The second stop of my mini ramen crawl last week was to Hokkaido Ramen Santouka. This was actually my third visit to the Hokkaido Ramen Santouka location on Robson as I’d been previously during visits to Vancouver a couple of months back. On this visit I met up with my foodie friends, Grayelf and A la carte for lunch. I had arranged this lunch at Ramen Santouka because so far it is my favourite place for ramen in Vancouver and I was looking forward to getting either one of my two favourite ramens there. At the same time, I was half hoping the Tan Tan Men would be available for me to try. I had heard that Ramen Santouka is one of the few places in Vancouver that offers Tan Tan Men, which is sometimes also known Tan Tan Ramen. The Tan Tan Men is actually the Japanese version of the classic Chinese Sichuan dish, the Dandan Noodles or Dan Dan Mian. I was really curious to try the version from Ramen Santouka as I wanted to compare it to the Chili Goma Ramen from Shikiji in Calgary. As luck would have it, the Tan Tan Men was actually available at Ramen Santouka on this visit.
Since I had tried the Toroniku Shio Ramen and the Toroniku Kara Miso Ramen on my previous visits already, it was a no brainer that I had to try the Tan Tan Men on this visit, especially since it’s only available during the winter months. The Tan Tan Men ($10.95) has a soup base made of pork broth, soy sauce, sesame paste and chili oil. Both Grayelf and I decided to try it as neither of us has tried this version from Ramen Santouka before. Like always, we asked for our noodles to be firmer. Our bowl of Tan Tan Men came topped with tender ground pork that had been tossed in a slightly sweet sauce, diced scallions, sesame seeds, and chili threads.
I should have done my homework and read the reviews before ordering the Tan Tan Men at Ramen Santouka. Since they do such a fabulous job with the Shio broth and the spicy Kara Miso broth, I just automatically assumed the broth for the Tan Tan Men would be to the same exacting standards at Ramen Santouka. I did not know that while the chili oil floated on the top, the creamy, nutty sesame paste actually sank to the bottom. After the first few sips of the broth, I thought the Tan Tan Men would actually become my new favourite as I really enjoyed the creaminess and nuttiness of the soup along with the slight heat from the chili oil and chili threads. Unfortunately, I didn’t realized how much creamy sesame paste there was until I got about halfway through the broth. It was then that I started tasting the bitterness of the rich sesame paste. Personally, I found the bitterness of the creamy sesame paste to be rather overwhelming. I just wish that I would have known so that I would stir the soup thoroughly before starting. I’ve never had to stir the Chili Goma Ramen from Shikiji in Calgary, which is basically their version of Tan Tan Ramen, so it never crosssed my mind the sesame paste would be an issue. Looking back, even if I had properly stirred the soup before starting, I think this version of Tan Tan Men at Ramen Santouka would probably still have had a slightly bitter edge, although probably not as pronounced. I would never have thought but personally, I think the Chili Goma Ramen from Shikiji in Calgary is actually better tasting and more balanced than this version of Tan Tan Men at Ramen Santouka and I’ve never detected any bitterness from the sesame paste in the Chili Goma Ramen.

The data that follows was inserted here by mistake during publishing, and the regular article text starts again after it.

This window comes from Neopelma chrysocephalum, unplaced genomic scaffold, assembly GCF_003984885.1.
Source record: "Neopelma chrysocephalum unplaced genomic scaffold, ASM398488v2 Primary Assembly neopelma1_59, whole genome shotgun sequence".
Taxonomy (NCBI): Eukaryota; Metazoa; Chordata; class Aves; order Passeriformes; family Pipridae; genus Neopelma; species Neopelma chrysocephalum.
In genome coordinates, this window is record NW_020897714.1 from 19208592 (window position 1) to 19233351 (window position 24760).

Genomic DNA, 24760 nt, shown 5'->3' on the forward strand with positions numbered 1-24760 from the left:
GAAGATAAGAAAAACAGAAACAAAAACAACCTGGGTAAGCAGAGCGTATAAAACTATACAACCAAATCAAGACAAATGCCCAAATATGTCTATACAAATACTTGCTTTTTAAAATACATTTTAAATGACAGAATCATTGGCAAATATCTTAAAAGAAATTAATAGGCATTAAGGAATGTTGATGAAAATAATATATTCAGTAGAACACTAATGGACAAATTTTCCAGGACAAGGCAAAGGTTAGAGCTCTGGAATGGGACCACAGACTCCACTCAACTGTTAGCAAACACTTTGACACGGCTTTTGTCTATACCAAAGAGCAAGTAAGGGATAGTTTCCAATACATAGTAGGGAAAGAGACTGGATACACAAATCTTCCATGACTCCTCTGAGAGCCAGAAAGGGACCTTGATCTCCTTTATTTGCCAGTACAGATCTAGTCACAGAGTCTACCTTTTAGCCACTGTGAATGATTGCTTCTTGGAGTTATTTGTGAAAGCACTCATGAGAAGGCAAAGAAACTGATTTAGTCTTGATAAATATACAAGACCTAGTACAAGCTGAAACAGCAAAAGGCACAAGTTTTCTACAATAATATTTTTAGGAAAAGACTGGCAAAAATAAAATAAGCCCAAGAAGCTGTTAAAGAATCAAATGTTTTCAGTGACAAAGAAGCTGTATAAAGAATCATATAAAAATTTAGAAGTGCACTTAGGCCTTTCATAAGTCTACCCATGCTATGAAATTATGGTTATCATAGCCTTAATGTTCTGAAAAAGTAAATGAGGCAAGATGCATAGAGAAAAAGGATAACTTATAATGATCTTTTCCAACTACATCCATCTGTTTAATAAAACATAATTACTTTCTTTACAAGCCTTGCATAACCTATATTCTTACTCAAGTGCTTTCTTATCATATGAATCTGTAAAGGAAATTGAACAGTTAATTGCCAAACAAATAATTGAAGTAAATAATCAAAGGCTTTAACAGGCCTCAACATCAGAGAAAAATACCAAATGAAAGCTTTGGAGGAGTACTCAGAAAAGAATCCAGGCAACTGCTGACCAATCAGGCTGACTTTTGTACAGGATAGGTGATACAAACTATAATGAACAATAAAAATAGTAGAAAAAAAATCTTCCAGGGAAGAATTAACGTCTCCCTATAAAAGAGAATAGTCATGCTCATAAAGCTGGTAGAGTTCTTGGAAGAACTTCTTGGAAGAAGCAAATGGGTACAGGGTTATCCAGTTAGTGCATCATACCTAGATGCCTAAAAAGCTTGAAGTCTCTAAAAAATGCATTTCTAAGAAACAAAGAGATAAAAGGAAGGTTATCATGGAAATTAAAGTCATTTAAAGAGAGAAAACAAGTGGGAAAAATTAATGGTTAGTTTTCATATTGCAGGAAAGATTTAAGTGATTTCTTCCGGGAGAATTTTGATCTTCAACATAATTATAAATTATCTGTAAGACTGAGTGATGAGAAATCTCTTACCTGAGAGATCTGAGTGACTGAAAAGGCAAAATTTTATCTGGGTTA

My foodie friend, A la carte, decided to get a small order of the Kara Miso Ramen ($8.45 for small; $9.45 for regular; $10.45 for large). The spicy Kara Miso Ramen basically had the same toppings as the spicy Toroniku Kara Miso Ramen that I had during my previous visit except that instead of toroniku (slices of simmered pork jowl), it came topped with a slice of cha siu (Japanese style roast pork).
We couldn’t go to Ramen Santouka without ordering our favourite item there, the Toroniku ($5.45), which is slices of simmered pork jowl meat. Since our Tan Tan Men didn’t come with a choice of toroniku, Grayelf and I decided that we would get two side orders of the toroniku to share amongst the three of us. The toroniku slices were as good as we remembered them to taste. They were flavourful and just melted in our mouths.
As well, we decided to share a side of the Shibazuke ($2.00), which is a mixture of cucumber and eggplant pickled in shoyu (soy sauce) and ume vinegar along with the addition of red/purple shiso leaves. It was my first time trying Shibazuke and I really enjoyed the crunchy texture and tanginess. The acidity and tanginess from the Shibazuke acted as a palate cleanser and really helped to cut the creaminess of the Tan Tan Ramen broth as well as the fattiness of the toroniku.
I’m really glad I got to try the Tan Tan Men at Ramen Santouka as now my curiosity has been satisfied. However, from now on, I think I’m going to stick to ordering the Toroniku Shio Ramen and the Toroniku Kara Miso Ramen at Ramen Santouka as they remain my favourites.
Hokkaido Ramen Santouka
1690 Robson St